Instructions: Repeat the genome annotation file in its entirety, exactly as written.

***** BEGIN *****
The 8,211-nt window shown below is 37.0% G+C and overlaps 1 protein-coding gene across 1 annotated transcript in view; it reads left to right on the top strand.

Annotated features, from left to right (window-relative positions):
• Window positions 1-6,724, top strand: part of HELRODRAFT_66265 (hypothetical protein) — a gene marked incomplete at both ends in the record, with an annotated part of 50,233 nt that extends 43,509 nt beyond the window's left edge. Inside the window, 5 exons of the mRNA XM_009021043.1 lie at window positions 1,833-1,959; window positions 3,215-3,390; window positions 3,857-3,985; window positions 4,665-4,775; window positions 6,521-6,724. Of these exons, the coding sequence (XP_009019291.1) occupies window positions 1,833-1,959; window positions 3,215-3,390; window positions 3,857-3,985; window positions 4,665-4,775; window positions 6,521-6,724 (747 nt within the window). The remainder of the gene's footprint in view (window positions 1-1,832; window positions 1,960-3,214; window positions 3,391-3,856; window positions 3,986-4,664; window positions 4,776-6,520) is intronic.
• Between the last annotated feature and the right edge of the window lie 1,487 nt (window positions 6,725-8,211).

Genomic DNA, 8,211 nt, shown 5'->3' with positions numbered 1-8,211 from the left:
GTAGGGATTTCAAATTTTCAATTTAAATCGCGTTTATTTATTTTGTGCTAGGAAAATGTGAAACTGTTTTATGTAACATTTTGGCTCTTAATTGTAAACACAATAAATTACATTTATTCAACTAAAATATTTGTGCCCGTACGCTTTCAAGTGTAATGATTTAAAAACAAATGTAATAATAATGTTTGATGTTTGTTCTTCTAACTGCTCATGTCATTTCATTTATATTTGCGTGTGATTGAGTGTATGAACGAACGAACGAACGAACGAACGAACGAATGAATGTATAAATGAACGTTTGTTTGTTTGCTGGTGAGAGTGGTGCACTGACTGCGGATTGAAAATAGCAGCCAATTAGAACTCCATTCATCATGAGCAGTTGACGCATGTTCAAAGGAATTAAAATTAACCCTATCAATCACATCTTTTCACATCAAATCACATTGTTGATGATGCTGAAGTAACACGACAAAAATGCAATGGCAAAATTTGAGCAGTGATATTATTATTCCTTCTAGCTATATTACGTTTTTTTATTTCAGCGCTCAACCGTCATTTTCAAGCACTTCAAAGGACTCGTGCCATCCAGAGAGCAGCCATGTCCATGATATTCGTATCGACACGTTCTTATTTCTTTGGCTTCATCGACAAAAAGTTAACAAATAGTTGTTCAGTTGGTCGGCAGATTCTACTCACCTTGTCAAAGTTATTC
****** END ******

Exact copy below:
The 8,211-nt window shown below is 37.0% G+C and overlaps 1 protein-coding gene across 1 annotated transcript in view; it reads left to right on the top strand.

Annotated features, from left to right (window-relative positions):
• Window positions 1-6,724, top strand: part of HELRODRAFT_66265 (hypothetical protein) — a gene marked incomplete at both ends in the record, with an annotated part of 50,233 nt that extends 43,509 nt beyond the window's left edge. Inside the window, 5 exons of the mRNA XM_009021043.1 lie at window positions 1,833-1,959; window positions 3,215-3,390; window positions 3,857-3,985; window positions 4,665-4,775; window positions 6,521-6,724. Of these exons, the coding sequence (XP_009019291.1) occupies window positions 1,833-1,959; window positions 3,215-3,390; window positions 3,857-3,985; window positions 4,665-4,775; window positions 6,521-6,724 (747 nt within the window). The remainder of the gene's footprint in view (window positions 1-1,832; window positions 1,960-3,214; window positions 3,391-3,856; window positions 3,986-4,664; window positions 4,776-6,520) is intronic.
• Between the last annotated feature and the right edge of the window lie 1,487 nt (window positions 6,725-8,211).

Genomic DNA, 8,211 nt, shown 5'->3' with positions numbered 1-8,211 from the left:
GTAGGGATTTCAAATTTTCAATTTAAATCGCGTTTATTTATTTTGTGCTAGGAAAATGTGAAACTGTTTTATGTAACATTTTGGCTCTTAATTGTAAACACAATAAATTACATTTATTCAACTAAAATATTTGTGCCCGTACGCTTTCAAGTGTAATGATTTAAAAACAAATGTAATAATAATGTTTGATGTTTGTTCTTCTAACTGCTCATGTCATTTCATTTATATTTGCGTGTGATTGAGTGTATGAACGAACGAACGAACGAACGAACGAACGAATGAATGTATAAATGAACGTTTGTTTGTTTGCTGGTGAGAGTGGTGCACTGACTGCGGATTGAAAATAGCAGCCAATTAGAACTCCATTCATCATGAGCAGTTGACGCATGTTCAAAGGAATTAAAATTAACCCTATCAATCACATCTTTTCACATCAAATCACATTGTTGATGATGCTGAAGTAACACGACAAAAATGCAATGGCAAAATTTGAGCAGTGATATTATTATTCCTTCTAGCTATATTACGTTTTTTTATTTCAGCGCTCAACCGTCATTTTCAAGCACTTCAAAGGACTCGTGCCATCCAGAGAGCAGCCATGTCCATGATATTCGTATCGACACGTTCTTATTTCTTTGGCTTCATCGACAAAAAGTTAACAAATAGTTGTTCAGTTGGTCGGCAGATTCTACTCACCTTGTCAAAGTTATTC